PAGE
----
O’Riordan was born in County Limerick, Ireland, to a Catholic working-class family. She began to perform as a soloist in her church choir before leaving secondary school to join the Cranberries in 1990. Recognised for her “unique” voice, she quickly achieved worldwide fame. During her lifetime, she released seven studio albums with the Cranberries, including four number-one albums. Over the years, she contributed to the release of Everybody Else Is Doing It, So Why Can’t We? (1993), No Need to Argue (1994), To the Faithful Departed (1996), Bury the Hatchet (1999) and Wake Up and Smell the Coffee (2001) before taking a six-year hiatus starting in 2003.

O’Riordan’s first solo album, Are You Listening?, was released in May 2007 and was followed up by No Baggage in August 2009. She reunited with the Cranberries the same year. The band released Roses (2012) and went on a world tour. She appeared as a judge on RTÉ‘s The Voice of Ireland during the 2013–14 season. In April 2014, O’Riordan joined and began recording new material with the trio D.A.R.K. Throughout her life, she had to overcome personal challenges. O’Riordan struggled with depression and the pressure of her own success, and was diagnosed with bipolar disorder in 2015. She subsequently released her last album with the group, Something Else (2017).

O’Riordan died from drowning due to alcohol intoxication in January 2018. The following year, the Cranberries released the Grammy-nominated album In the End (2019), featuring her final vocal recordings, and subsequently disbanded. With the Cranberries, O’Riordan sold more than 40 million albums worldwide during her lifetime; that total increased to almost 50 million albums worldwide as of 2019, excluding her solo albums. In the US, she was awarded fourteen Platinum album certifications by the Recording Industry Association of America (RIAA), and in Canada, ten Platinum certifications. In the UK, she received five Platinum certifications. She was honoured with the Ivor Novello International Achievement award, and in the months following her death, she was named “The Top Female Artist of All Time” on Billboard‘s Alternative Songs chart.

Tragically, Dolores had a pretty tough go of things, beginning early on in her life.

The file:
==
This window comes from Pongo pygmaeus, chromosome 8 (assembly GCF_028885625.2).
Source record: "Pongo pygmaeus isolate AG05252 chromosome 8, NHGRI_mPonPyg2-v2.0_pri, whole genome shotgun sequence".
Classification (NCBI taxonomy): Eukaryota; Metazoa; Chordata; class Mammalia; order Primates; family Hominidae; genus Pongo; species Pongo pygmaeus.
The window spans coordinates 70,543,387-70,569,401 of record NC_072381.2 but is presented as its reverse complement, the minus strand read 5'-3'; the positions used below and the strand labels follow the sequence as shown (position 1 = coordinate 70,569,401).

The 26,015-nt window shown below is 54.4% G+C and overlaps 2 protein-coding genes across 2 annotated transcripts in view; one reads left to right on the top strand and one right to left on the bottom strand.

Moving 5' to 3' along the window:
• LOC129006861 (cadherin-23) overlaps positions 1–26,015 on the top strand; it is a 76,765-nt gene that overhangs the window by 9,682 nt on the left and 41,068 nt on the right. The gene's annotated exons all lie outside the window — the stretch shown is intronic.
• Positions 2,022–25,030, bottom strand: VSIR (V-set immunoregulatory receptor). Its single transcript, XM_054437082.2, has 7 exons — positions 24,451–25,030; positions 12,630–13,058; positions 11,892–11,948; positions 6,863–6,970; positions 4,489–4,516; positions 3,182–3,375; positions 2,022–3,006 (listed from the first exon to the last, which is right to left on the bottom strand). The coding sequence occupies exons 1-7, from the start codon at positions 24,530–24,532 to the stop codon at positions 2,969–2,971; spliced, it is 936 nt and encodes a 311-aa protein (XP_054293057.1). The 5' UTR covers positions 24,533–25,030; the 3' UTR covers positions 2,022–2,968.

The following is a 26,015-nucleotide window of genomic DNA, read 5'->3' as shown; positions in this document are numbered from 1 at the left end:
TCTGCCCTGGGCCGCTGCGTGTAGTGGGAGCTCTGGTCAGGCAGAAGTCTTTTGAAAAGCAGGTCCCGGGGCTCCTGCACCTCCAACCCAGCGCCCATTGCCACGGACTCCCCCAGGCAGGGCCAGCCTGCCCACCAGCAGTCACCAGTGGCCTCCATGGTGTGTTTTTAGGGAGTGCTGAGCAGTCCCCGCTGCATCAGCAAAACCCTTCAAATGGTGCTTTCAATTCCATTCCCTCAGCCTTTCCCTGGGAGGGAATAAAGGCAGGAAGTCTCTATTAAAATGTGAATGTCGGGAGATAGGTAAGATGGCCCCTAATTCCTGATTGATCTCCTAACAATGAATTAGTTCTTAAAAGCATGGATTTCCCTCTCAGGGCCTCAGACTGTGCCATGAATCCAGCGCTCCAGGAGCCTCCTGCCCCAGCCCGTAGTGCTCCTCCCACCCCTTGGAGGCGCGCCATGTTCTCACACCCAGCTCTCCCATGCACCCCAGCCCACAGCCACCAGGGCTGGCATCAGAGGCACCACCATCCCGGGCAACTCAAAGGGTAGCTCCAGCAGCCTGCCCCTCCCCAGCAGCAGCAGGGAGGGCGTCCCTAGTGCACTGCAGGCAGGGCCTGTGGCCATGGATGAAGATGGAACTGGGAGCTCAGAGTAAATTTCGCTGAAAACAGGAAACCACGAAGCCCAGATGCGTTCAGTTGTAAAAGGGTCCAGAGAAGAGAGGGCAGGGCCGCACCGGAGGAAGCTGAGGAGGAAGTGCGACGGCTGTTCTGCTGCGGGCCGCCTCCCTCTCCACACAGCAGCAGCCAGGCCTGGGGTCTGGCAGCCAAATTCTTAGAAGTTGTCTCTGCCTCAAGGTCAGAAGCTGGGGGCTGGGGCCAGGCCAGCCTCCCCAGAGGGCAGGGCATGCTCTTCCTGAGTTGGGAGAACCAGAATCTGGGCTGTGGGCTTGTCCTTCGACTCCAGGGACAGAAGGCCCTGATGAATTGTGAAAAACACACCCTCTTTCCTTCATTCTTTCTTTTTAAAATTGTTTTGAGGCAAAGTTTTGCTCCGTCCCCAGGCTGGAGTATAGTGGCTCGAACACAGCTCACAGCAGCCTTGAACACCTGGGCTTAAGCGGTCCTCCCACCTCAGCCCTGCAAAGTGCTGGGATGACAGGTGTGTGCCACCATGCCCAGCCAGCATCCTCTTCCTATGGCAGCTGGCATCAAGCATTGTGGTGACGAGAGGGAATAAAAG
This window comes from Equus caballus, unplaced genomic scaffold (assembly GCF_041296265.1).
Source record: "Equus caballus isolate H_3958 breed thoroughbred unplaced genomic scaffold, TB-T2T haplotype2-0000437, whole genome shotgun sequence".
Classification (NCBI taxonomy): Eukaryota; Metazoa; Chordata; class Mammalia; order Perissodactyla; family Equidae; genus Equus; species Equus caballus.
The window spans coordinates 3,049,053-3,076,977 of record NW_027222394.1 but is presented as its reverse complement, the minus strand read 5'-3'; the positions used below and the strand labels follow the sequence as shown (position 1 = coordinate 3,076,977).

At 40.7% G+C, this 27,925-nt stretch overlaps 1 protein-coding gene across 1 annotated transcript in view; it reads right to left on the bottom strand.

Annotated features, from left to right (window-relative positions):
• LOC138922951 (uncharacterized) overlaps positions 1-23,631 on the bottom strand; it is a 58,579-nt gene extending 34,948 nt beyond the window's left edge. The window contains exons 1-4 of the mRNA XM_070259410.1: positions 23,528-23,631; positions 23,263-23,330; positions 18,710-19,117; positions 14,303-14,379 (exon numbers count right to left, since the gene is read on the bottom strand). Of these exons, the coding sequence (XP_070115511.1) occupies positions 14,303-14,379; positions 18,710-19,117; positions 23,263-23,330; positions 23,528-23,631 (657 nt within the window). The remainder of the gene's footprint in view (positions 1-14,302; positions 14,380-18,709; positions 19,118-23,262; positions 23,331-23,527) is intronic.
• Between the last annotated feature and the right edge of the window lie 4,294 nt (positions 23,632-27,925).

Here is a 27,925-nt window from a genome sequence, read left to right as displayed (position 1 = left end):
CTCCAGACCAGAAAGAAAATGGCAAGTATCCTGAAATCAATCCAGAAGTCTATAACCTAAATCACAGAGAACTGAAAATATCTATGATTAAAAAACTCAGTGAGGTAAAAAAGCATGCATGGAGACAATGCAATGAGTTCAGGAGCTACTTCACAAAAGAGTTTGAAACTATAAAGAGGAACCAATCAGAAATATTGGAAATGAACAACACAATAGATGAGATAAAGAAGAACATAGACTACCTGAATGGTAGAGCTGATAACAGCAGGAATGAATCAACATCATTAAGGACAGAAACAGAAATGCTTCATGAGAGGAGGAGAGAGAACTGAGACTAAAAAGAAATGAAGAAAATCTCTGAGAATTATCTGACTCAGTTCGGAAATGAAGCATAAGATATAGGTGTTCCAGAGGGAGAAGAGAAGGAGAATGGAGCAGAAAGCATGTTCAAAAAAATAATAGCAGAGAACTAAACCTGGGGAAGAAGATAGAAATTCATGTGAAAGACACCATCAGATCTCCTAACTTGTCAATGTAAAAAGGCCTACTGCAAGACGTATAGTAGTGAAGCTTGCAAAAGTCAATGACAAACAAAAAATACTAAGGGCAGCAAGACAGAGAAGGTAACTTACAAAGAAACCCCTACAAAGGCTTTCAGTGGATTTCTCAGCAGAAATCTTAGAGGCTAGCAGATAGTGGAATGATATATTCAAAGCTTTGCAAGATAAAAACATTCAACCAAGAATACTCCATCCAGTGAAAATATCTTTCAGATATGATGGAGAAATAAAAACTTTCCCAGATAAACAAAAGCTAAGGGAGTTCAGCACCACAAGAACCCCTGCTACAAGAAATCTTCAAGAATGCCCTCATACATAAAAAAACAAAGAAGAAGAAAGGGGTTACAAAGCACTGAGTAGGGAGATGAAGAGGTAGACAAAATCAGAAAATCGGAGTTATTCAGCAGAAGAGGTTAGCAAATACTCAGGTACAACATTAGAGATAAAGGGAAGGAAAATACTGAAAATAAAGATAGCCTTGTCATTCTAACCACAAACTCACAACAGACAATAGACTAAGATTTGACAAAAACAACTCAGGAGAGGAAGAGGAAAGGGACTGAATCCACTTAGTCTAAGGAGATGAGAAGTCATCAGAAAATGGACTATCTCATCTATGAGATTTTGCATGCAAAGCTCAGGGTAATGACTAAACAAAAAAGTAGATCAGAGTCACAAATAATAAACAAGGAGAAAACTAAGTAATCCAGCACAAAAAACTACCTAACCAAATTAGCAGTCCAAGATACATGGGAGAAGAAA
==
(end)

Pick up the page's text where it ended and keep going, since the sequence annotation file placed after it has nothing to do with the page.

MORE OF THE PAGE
In 2013, O’Riordan told LIFE Magazine she was molested for four years starting when she was 8 years old by someone whom she trusted.

The rocker often talked about how motherhood was her priority, and also said having children changed her life for the better. “The kids were actually completely elemental in my healing process,” she told LIFE about trying to move on from the abuse.

In 2011, O’Riordan was also devastated after losing her father Terence to cancer. “I felt him around me a lot for a while. I could feel him trying to protect me and communicate with me,” she told Billboard last year.

She also revealed to the Belfast Telegraph that she “tried to overdose” in 2013, but that she was “meant to stay here for the kids.”

Additionally, she opened up to the outlet about her struggles with substance abuse. “I am pretty good but sometimes I hit the bottle,” she said. “Everything is way worse the next morning. I have a bad day when I have bad memories and I can’t control them and I hit the bottle. I kind of binge drink. That is kind of my biggest flaw at the moment.”

But enough of all that sort of thing. When we remember Dolores O’Riordan, let it be her soaring, lovely voice which transcends the despair for us, lighting up mortal darkness in the way that only music can ever do.



Rest easy, Dolores, and be ye now and forevermore at peace.

1

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FREEDOM!!!

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"There is no better way to stamp your power on people than through the dead hand of bureaucracy. You cannot reason with paperwork."
David Black, from Turn Left For Gibraltar

"If the laws of God and men, are therefore of no effect, when the magistracy is left at liberty to break them; and if the lusts of those who are too strong for the tribunals of justice, cannot be otherwise restrained than by sedition, tumults and war, those seditions, tumults and wars, are justified by the laws of God and man."
John Adams

"The limits of tyranny are prescribed by the endurance of those whom they oppress."
Frederick Douglass

"Give me the media and I will make of any nation a herd of swine."
Joseph Goebbels

“I hope we once again have reminded people that man is not free unless government is limited. There’s a clear cause and effect here that is as neat and predictable as a law of physics: As government expands, liberty contracts.”
Ronald Reagan

"Ain't no misunderstanding this war. They want to rule us and aim to do it. We aim not to allow it. All there is to it."
NC Reed, from Parno's Peril

"I just want a government that fits in the box it originally came in."
Bill Whittle